Friday, 12 July 2013

Citizen Journalism: a paradigm shift in reporting on agriculture

Maureen Agena: “citizen journalism provides a future for reporting on agriculture”
“Reporting on Agriculture is not sexy” has become a new cliché these days.
Many young journalists have been made to believe that the area of agriculture lacks the right stories that can draw attention and increase readership, viewership or listenership to their journalistic work. Unless, of course, these are stories about agricultural related disasters like floods, famine, hunger and or the negative effects of climate change.
A lot of print media (New papers, magazines etc) and broadcast media (TV, radios etc) are braced with headlines and feature stories on Celebrities, political scandals, riots, finances and many more but very few look at all these from an Agricultural point of view, simply because they think it is not catchy and therefore will not attract the attention of many.
While we are all aware about the role of journalism in reporting agriculture, we know that many times, these journalists have downplayed crucial stories on agriculture and consistently use excuses such as, “Agricultural Lingo is too technical for their audience”. Other have blamed it on their editors who never approve agricultural related work pieces.

Taking the bull by the horn

These excuses have always existed and the blame game in the newsrooms is not about to end, however something can be done by another kind of journalists, Citizen Journalists.
Gone are the days when publishing news globally was an act that had been the exclusive domain of established journalists and media companies.  Today, people like you and I without professional journalism training can use the tools of modern technology and the global distribution of the Internet to create, augment or fact-check media.
This means that anyone with access to the Internet or even a cell phone can report, start a blog, chat and or tweet. As a result, it is becoming cheaper and easier for individuals and organizations with the right skills to publish their own newsletters, produce both audio and video materials in addition to hosting public chats. However, it is vital to not that while the media scene is changing globally, mainstream media still carries weight and has influence in setting the public agenda.

Great initiatives in using technology for agricultural reporting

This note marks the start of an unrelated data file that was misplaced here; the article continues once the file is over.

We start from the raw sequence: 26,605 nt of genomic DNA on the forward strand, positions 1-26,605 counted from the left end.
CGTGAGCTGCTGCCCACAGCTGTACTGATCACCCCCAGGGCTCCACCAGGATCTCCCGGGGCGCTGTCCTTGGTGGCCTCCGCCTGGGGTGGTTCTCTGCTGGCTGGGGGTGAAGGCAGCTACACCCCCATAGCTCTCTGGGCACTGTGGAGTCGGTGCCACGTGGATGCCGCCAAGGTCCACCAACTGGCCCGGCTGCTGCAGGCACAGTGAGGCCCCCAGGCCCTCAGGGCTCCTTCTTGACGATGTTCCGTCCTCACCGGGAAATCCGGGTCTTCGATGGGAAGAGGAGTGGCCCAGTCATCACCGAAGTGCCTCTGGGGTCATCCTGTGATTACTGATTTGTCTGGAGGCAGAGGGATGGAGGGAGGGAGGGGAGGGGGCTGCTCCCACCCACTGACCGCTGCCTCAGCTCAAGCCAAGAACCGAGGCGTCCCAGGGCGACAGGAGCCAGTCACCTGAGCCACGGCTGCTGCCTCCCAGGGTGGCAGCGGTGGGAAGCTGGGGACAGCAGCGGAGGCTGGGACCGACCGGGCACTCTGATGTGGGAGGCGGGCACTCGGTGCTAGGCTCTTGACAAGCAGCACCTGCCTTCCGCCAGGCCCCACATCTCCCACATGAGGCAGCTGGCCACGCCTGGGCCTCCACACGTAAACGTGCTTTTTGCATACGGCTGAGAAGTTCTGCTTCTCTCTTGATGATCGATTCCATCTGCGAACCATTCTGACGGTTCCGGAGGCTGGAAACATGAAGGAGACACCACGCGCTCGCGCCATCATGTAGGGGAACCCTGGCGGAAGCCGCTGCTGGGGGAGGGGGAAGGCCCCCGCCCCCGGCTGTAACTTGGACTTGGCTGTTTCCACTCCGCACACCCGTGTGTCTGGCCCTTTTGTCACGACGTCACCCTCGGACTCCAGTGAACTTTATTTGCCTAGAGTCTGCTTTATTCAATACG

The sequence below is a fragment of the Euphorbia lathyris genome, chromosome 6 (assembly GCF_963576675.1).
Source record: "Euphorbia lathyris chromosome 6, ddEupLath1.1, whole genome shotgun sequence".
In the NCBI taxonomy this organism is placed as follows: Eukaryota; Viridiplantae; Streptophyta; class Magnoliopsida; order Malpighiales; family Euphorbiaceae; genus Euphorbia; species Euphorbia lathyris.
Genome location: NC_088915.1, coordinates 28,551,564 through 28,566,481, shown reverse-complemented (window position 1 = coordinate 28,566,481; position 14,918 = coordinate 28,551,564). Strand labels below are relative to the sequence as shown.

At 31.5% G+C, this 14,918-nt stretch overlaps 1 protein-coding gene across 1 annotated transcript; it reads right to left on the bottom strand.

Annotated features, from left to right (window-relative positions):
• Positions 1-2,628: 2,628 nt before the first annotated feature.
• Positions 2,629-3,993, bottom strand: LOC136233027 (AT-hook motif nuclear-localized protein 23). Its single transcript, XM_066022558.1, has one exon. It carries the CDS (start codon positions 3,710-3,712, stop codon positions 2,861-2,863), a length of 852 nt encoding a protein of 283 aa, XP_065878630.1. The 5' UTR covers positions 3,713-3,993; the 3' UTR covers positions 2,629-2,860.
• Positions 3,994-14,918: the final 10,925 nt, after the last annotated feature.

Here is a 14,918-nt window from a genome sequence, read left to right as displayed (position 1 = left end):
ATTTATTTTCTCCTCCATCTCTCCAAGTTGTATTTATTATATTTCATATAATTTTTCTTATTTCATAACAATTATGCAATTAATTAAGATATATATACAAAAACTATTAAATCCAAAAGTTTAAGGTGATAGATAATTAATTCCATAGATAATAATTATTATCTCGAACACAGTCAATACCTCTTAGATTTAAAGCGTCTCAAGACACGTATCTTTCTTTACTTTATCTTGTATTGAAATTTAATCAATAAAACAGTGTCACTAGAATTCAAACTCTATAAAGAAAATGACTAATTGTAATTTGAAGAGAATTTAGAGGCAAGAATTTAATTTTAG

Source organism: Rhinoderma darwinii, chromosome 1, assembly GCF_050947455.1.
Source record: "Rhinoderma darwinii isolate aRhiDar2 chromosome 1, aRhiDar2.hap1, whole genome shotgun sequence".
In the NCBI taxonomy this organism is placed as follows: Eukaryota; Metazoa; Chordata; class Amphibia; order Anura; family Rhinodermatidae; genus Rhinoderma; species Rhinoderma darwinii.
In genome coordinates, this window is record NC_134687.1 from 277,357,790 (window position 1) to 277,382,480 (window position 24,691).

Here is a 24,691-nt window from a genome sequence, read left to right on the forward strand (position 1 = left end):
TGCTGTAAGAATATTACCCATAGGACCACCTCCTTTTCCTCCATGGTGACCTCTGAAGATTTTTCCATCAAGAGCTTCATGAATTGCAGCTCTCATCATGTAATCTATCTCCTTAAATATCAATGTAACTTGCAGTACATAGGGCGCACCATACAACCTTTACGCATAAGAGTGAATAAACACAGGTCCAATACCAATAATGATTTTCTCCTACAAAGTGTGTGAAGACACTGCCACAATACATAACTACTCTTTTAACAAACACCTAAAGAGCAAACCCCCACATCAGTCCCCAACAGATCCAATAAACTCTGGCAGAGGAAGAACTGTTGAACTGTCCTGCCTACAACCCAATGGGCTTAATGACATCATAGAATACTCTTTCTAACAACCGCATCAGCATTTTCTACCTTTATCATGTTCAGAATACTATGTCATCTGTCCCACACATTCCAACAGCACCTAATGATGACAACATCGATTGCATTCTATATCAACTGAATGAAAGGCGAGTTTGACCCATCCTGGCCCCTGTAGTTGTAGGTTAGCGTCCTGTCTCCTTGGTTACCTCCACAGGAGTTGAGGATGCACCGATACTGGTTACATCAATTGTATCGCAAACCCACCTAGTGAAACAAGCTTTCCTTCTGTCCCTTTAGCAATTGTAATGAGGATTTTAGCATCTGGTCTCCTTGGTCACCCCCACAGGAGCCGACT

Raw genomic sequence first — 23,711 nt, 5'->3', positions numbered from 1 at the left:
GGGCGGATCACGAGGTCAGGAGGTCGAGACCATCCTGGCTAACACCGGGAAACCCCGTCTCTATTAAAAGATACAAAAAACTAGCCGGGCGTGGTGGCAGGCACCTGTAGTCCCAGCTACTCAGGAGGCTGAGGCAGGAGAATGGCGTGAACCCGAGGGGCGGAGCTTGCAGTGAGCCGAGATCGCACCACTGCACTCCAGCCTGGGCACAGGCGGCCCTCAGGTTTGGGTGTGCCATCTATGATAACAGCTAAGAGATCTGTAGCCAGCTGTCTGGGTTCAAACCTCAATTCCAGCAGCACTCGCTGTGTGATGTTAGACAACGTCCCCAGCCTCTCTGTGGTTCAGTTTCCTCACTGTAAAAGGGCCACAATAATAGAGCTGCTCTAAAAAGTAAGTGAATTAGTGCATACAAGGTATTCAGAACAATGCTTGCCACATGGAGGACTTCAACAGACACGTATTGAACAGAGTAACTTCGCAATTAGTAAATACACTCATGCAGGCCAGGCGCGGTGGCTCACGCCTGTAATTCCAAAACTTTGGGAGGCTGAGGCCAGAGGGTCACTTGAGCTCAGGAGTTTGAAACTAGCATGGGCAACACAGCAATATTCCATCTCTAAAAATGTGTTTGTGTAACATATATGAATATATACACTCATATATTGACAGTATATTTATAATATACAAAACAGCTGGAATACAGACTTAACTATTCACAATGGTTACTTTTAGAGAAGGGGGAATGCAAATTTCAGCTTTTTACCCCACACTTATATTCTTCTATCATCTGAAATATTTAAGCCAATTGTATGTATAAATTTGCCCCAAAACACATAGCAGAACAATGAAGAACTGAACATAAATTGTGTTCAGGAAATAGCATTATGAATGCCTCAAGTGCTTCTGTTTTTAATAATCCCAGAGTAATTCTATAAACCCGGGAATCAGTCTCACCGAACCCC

According to the Farm Radio International 2011 report , radio is the most widely used medium for disseminating information to rural audiences across Africa.
Radio can reach communities at the end of the development road – people who live in areas without phones or electricity. Radio reaches people who cannot read or write. Even in very poor communities, radio penetration is vast. It is estimated there are over 800 million radios in sub-Saharan Africa. 
Just like many other ICTs, radio has one major limitation. It has been a one-way medium that reaches farmers in their homes and or fields and on its own, radio has had limited means of interacting with listeners because of the one way flow of information.  And even if it’s true that radio is the most widely used medium, its ownership, control and greatest percentage of listenership is limited to mainly the men despite the fact that majority of those involved in agricultural production are women.
It’s because of such limitations that we see the rise in the use of mobile technology for agriculture by organizations like Grameen Foundation through APPlab that thrives to avail farmers with relevant and timely information regarding their products. We also continue to see mobile innovation such asM-Farm an integrated and customizable ICT platform designed to help stakeholder in agricultural value chain communicate with each other efficiently, establish and maintain business relationships and manage the flow of goods and services among them.
Because of the power of these simple initiatives, many organizations have begun motivating youth to develop applications that support Agriculture. A case in point is CTA which is organizing ahackathon in partnership with East African ICT hubs and labs with an aim is to highlight the potential of ICT applications in agriculture and to support the development of ICT innovation and entrepreneurship in agriculture especially by young people.
Such practical initiatives and many more are what will change the paradigm of how agriculture is reported about.
As we continue to advocate for more coverage of agricultural stories especially among the youth, we must note that this advocacy must be holistic and look at all categories of youth from farmers, activists, techpreneurs, business, students, young professionals and most important young journalists because they are the ones who will tell the story.
Blogpost by Maureen Agena, uploaded by Robert Kibaya (), two AASW6 social reporters.